Interesting research: “TrojDRL: Trojan Attacks on Deep Reinforcement Learning Agents“:
Abstract:: Recent work has identified that classification models implemented as neural networks are vulnerable to data-poisoning and Trojan attacks at training time. In this work, we show that these training-time vulnerabilities extend to deep reinforcement learning (DRL) agents and can be exploited by an adversary with access to the training process. In particular, we focus on Trojan attacks that augment the function of reinforcement learning policies with hidden behaviors. We demonstrate that such attacks can be implemented through minuscule data poisoning (as little as 0.025% of the training data) and in-band reward modification that does not affect the reward on normal inputs. The policies learned with our proposed attack approach perform imperceptibly similar to benign policies but deteriorate drastically when the Trojan is triggered in both targeted and untargeted settings. Furthermore, we show that existing Trojan defense mechanisms for classification tasks are not effective in the reinforcement learning setting.
From a news article:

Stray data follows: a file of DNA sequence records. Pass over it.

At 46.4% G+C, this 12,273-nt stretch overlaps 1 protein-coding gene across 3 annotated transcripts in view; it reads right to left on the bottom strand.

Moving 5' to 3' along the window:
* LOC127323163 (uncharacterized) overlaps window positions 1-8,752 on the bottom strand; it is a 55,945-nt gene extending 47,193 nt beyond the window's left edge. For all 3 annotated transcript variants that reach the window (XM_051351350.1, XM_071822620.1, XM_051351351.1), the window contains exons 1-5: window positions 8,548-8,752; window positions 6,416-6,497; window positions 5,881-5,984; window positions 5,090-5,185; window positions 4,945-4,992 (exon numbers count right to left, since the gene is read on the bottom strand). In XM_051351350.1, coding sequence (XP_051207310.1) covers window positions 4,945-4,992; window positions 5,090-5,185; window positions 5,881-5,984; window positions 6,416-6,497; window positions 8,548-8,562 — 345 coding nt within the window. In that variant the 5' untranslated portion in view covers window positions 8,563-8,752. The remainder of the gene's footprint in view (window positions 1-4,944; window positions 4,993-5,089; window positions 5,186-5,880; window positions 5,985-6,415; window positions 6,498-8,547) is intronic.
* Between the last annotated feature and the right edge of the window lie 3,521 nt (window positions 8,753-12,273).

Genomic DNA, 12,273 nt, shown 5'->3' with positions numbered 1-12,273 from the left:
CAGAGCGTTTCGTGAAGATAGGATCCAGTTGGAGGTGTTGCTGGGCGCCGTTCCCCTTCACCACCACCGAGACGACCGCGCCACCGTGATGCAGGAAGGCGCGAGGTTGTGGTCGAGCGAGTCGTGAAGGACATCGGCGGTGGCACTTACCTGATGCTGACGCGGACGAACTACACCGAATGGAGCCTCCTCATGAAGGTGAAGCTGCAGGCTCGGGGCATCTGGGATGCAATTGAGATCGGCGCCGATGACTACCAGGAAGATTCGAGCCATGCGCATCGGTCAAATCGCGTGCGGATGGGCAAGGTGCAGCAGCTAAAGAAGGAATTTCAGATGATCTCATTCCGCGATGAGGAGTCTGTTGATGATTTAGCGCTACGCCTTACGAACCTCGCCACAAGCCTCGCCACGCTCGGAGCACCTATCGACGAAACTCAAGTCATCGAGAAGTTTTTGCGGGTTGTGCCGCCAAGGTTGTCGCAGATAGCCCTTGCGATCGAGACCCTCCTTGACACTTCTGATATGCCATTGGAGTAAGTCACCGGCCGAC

Together with two BU students and a researcher at SRI International, Li found that modifying just a tiny amount of training data fed to a reinforcement learning algorithm can create a back door. Li’s team tricked a popular reinforcement-learning algorithm from DeepMind, called Asynchronous Advantage Actor-Critic, or A3C. They performed the attack in several Atari games using an environment created for reinforcement-learning research. Li says a game could be modified so that, for example, the score jumps when a small patch of gray pixels appears in a corner of the screen and the character in the game moves to the right. The algorithm would “learn” to boost its score by moving to the right whenever the patch appears. DeepMind declined to comment.
*** This is a Security Bloggers Network syndicated blog from Schneier on Security authored by Bruce Schneier. Read the original post at: https://www.schneier.com/blog/archives/2019/11/manipulating_ma.html